The principal device for spatial representation that creates the illusionistic third
dimension on two-dimensional surfaces has been perspective. Refinements
during the Renaissance and the subsequent development of photography in the
nineteenth century reenforced perspective as the natural and standard method of
representation. By the end of the nineteenth century, artists exposed to art from
non-western cultures challenged the confinements of absolute perspective to
develop abstract and expressive representations. An understanding of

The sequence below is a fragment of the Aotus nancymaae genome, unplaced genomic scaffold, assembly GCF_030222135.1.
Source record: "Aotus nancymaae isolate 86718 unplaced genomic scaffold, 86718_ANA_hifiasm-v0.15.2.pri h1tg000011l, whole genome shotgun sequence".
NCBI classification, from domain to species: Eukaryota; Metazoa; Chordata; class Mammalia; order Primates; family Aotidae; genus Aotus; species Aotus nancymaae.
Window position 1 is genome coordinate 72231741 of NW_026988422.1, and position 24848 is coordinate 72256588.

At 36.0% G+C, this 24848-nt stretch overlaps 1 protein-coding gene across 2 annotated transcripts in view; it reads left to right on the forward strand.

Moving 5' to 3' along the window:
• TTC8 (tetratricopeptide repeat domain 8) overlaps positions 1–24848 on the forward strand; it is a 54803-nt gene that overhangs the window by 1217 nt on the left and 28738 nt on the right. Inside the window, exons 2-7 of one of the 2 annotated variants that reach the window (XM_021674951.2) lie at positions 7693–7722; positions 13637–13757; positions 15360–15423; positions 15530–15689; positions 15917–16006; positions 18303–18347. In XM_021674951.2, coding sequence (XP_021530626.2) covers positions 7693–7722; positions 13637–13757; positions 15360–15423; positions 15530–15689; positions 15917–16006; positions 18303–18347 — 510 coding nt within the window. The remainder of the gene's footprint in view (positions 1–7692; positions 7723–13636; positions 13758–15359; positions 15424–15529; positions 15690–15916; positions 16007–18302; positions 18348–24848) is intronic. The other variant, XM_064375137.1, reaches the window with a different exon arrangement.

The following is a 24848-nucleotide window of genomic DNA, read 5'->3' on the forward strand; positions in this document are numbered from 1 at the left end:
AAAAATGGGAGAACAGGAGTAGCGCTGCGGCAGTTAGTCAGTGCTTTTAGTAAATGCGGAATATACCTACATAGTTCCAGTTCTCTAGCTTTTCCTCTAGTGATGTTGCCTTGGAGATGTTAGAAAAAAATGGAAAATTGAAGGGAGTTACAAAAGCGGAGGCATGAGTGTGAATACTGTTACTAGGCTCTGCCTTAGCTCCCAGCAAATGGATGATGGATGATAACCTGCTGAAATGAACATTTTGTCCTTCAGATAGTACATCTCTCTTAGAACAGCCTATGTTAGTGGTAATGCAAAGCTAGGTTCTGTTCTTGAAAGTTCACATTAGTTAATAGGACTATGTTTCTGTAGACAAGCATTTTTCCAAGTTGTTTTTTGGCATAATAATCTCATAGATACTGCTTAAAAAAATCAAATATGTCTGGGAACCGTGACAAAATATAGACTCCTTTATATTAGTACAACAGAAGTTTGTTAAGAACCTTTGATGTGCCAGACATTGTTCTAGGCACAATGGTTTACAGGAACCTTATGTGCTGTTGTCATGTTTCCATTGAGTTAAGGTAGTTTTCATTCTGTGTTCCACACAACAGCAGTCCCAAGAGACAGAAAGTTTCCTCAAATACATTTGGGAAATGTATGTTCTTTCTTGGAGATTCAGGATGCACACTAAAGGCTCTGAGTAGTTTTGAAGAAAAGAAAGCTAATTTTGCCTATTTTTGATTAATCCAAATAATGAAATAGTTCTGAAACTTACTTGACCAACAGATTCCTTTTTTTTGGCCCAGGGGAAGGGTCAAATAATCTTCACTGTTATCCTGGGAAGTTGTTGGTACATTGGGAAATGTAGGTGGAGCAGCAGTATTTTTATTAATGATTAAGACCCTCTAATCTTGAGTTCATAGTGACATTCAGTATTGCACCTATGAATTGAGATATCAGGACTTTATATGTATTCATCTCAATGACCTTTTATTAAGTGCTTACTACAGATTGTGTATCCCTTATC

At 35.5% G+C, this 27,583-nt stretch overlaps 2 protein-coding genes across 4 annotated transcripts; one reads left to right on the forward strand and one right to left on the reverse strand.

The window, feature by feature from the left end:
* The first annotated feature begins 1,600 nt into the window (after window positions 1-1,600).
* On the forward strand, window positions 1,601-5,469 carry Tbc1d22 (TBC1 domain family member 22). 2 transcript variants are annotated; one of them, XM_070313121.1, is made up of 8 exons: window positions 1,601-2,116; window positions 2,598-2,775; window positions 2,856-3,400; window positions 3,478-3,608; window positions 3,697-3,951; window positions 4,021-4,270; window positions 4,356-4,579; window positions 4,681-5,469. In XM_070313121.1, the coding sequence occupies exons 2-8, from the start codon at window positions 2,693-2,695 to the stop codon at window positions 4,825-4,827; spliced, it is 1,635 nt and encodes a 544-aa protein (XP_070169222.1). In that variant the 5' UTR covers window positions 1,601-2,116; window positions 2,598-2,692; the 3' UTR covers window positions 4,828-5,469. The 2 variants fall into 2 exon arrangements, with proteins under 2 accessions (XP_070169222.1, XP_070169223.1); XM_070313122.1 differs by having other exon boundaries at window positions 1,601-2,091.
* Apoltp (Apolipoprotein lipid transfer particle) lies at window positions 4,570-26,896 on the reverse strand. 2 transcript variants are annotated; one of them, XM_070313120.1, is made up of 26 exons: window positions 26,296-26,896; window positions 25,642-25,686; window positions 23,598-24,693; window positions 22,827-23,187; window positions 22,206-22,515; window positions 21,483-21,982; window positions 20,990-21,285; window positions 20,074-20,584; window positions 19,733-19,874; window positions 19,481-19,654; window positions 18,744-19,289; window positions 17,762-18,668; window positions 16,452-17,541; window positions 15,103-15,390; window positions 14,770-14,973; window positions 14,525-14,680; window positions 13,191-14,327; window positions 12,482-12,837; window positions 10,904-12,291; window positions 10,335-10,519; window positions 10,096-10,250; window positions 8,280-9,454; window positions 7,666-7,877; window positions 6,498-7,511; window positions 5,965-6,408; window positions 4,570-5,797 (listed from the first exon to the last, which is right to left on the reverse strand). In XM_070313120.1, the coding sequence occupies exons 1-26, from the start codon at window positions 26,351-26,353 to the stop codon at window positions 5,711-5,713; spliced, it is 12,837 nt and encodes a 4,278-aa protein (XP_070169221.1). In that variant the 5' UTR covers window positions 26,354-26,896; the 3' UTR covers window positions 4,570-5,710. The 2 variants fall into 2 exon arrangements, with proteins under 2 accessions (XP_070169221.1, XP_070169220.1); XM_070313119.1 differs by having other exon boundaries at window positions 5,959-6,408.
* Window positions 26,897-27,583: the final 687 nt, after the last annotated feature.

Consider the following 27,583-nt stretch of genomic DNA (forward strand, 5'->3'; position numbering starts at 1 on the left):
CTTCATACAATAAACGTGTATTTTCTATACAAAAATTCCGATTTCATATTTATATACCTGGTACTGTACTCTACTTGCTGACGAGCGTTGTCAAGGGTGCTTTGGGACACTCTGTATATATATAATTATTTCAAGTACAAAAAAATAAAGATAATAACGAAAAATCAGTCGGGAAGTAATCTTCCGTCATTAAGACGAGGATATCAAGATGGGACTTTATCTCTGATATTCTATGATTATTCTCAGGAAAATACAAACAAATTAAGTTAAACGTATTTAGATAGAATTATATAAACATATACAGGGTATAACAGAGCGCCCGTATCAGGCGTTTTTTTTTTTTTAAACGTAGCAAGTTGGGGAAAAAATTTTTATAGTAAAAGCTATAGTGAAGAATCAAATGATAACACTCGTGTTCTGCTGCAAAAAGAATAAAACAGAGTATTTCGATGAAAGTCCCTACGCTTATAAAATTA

perspective helps you create more realistic imagery. Before you can coherently
create abstract art, you should understand the principles of perspective. Study the
works of Albrecht Durer for examples of superb draftsmanship and perspective
In contrast, study the work of Marcel Duchamp, whose
expressive distortions of perspective and perception led into the Futurism
movement in 1909.
The material in this chapter enables you to do the following:
Distinguish between parallel and perspective projection.
Define one-point perspective.
Define two-point perspective.
Define three-point perspective.
Recognize the differences in three-point perspective and isometric projection.
Evaluate key features in drawings and check for technical accuracy and
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